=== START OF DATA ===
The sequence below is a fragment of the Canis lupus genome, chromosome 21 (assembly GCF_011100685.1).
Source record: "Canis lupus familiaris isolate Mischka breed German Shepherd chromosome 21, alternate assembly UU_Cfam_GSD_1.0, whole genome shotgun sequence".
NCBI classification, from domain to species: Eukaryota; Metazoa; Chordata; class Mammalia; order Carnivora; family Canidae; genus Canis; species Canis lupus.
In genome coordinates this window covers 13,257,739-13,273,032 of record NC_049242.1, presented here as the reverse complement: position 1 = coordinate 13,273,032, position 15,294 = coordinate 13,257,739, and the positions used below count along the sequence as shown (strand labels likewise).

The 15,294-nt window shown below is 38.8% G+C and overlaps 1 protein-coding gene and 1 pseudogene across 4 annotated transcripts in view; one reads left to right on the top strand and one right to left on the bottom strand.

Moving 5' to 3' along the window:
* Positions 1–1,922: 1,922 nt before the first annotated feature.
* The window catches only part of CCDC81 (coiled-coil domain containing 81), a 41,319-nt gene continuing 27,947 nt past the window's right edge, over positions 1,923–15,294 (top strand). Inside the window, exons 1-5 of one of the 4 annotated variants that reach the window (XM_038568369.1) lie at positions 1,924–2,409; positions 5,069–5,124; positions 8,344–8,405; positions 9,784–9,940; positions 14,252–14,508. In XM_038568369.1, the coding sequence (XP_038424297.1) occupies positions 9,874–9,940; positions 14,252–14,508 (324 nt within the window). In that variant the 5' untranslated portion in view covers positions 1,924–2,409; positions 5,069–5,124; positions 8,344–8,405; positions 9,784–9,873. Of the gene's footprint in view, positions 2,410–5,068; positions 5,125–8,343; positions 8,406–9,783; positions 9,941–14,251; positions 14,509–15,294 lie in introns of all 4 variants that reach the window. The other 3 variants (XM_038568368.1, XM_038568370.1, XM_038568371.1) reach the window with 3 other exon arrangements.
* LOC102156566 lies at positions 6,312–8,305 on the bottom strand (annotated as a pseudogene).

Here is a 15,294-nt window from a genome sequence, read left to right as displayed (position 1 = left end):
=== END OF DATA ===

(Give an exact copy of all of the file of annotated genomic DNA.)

The sequence below is a fragment of the Canis lupus genome, chromosome 21 (assembly GCF_011100685.1).
Source record: "Canis lupus familiaris isolate Mischka breed German Shepherd chromosome 21, alternate assembly UU_Cfam_GSD_1.0, whole genome shotgun sequence".
NCBI classification, from domain to species: Eukaryota; Metazoa; Chordata; class Mammalia; order Carnivora; family Canidae; genus Canis; species Canis lupus.
In genome coordinates this window covers 13,257,739-13,273,032 of record NC_049242.1, presented here as the reverse complement: position 1 = coordinate 13,273,032, position 15,294 = coordinate 13,257,739, and the positions used below count along the sequence as shown (strand labels likewise).

The 15,294-nt window shown below is 38.8% G+C and overlaps 1 protein-coding gene and 1 pseudogene across 4 annotated transcripts in view; one reads left to right on the top strand and one right to left on the bottom strand.

Moving 5' to 3' along the window:
* Positions 1–1,922: 1,922 nt before the first annotated feature.
* The window catches only part of CCDC81 (coiled-coil domain containing 81), a 41,319-nt gene continuing 27,947 nt past the window's right edge, over positions 1,923–15,294 (top strand). Inside the window, exons 1-5 of one of the 4 annotated variants that reach the window (XM_038568369.1) lie at positions 1,924–2,409; positions 5,069–5,124; positions 8,344–8,405; positions 9,784–9,940; positions 14,252–14,508. In XM_038568369.1, the coding sequence (XP_038424297.1) occupies positions 9,874–9,940; positions 14,252–14,508 (324 nt within the window). In that variant the 5' untranslated portion in view covers positions 1,924–2,409; positions 5,069–5,124; positions 8,344–8,405; positions 9,784–9,873. Of the gene's footprint in view, positions 2,410–5,068; positions 5,125–8,343; positions 8,406–9,783; positions 9,941–14,251; positions 14,509–15,294 lie in introns of all 4 variants that reach the window. The other 3 variants (XM_038568368.1, XM_038568370.1, XM_038568371.1) reach the window with 3 other exon arrangements.
* LOC102156566 lies at positions 6,312–8,305 on the bottom strand (annotated as a pseudogene).

Here is a 15,294-nt window from a genome sequence, read left to right as displayed (position 1 = left end):